I Don’t Think About You at All: What Are the Brooklyn Nets Supposed to Do Now?
A couple weeks ago, the NBA smacked the Brooklyn Nets with a $100,000 fine for violating the league’s Player Participation Policy. The punishment was meted out after the team rested four rotational players in a game against Milwaukee without medically approved ailments. Others speculated that the real reason was because the Nets pulled star Mikal Bridges after the first quarter, preserving his meaningless ironman streak but obliterating the parlays of gambling degenerates.
In any case, the league’s slap on the wrist served as a public rebuke of a franchise that has taken pains to show that they operate the Right Way. Near last year’s trade deadline, Brooklyn executed an unprecedented dismantling of a contender—superstars Kevin Durant and Kyrie Irving were jettisoned to the Western Conference in two separate trades—that was part humiliation ritual at the altar of the Boston Media Mafia and part a proclamation that sensible adults had reclaimed control after a tenure of player empowerment run amok.
“Our goal is, from ownership all the way down, to put something out on the floor that everybody can be proud of,” said Nets general manager Sean Marks, after setting ablaze a team that had won 18 of 20 games during a healthy stretch. Brooklyn was unremarkable in the second half of the season, snagged the 6th seed, and got swept in the first round by Philadelphia. Joe Tsai may have been gaslit into self-immolation, but at least the vibes seemed strong.
At roughly the halfway point of the 2024 season, the Nets are adrift like a bloated Genovese corpse in the Gowanus Bay. Brooklyn has won only 3 of its last 15 games—with two of those victories claimed in back-to-back matchups against Detroit, including a Stuffed Crazy Crust food fight at Little Caesars Arena. They are 16-22 overall, mediocre on offense, shabby on defense, and staggering around the ring with the Atlanta Hawks and Toronto Raptors in pursuit of the 10th seed in the East. And, in scientific terms, the team has no rizz.
It is hard to fathom that Brooklyn was a dangerous title contender less than one calendar year ago. Unable to handle the glare of being a megastar-driven property in a high profile market, the team slithered back under the sodden log of obscurity, clinging to a pyrrhic moral victory as a consolation prize. In a season where most franchises can be siloed into compelling categories—polished contender, young striver, grimy overachiever, dysfunctional former champion, erratic superteam, tanking shitshow—the Nets are one of the few franchises without a discernible identity. We know what Don Draper would say to them in the elevator.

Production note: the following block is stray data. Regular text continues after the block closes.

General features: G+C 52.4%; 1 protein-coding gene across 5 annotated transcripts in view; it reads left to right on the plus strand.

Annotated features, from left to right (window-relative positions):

After shipping out three of the greatest offensive players in modern history, the Nets now lack anyone qualified to be a “1A.” Last year, Bridges seemed ready to assume the mantle of a franchise cornerstone. He averaged an efficient 26.1 points per game despite shouldering heavier responsibilities than in Phoenix, and positioned himself as the Bucktown Beatminerz’ remix to mobile, high-scoring wings like Jayson Tatum and Pascal Siakam.
This season, Bridges looks more overextended than blossoming. He's scoring 21.3 points a game, which falls just outside the NBA's top 40 bucket-getters, and all his shooting percentages are at or near career lows. During Bridges' last two years in Phoenix, he sank 63% of his 2-pointers—this season, his accuracy has sagged to 50.5% on those shots. Not every elite 3-and-D wing is scalable into a primary scorer (and the reverse is also true), but, either way, life is tougher without the on-ball magnetism of Chris Paul and Devin Booker.
Ben Simmons, the last relic of the Nets’ Big Three empire, remains partially visible in Brooklyn, like the crumbled ruins of the Wall of Constantinople. He has played only 48 games in the last two and a half seasons, thanks to his gleaming hatred of former Sixers coach Doc Rivers and chronic injuries to his knee and back. After serving as a reliable smashed watermelon for Twitter comics, the Nets' lone credentialled All-Star now only goes viral in memes about quiet quitting.
Cam Thomas, maybe the NBA’s most unabashed chucker, went 0-18 in two combined early January games—a stretch of Minecraft brick-laying he relatably dismissed. “Shit, I’m human,” he said. It is true! By numbers from Cleaning the Glass, Brooklyn has a Net Rating of -7.5 when Thomas is on the floor and it plunges to -18.3 when he plays with the team’s four typical starters.
Thomas’ vectors of volume and inaccuracy are notable, if not historical. In the last decade, players put up 20 points per game with a sub-53% True Shooting Percentage only a dozen times. That list is a delightful collection of unapologetic gunners who acted as caretakers of early-2000s inefficiency in the face of today’s edgeless optimization: hobbled Kobe Bryant, Russell Westbrook, John Wall, Terry Rozier, 2022 Knicks teammates Julius Randle and RJ Barrett.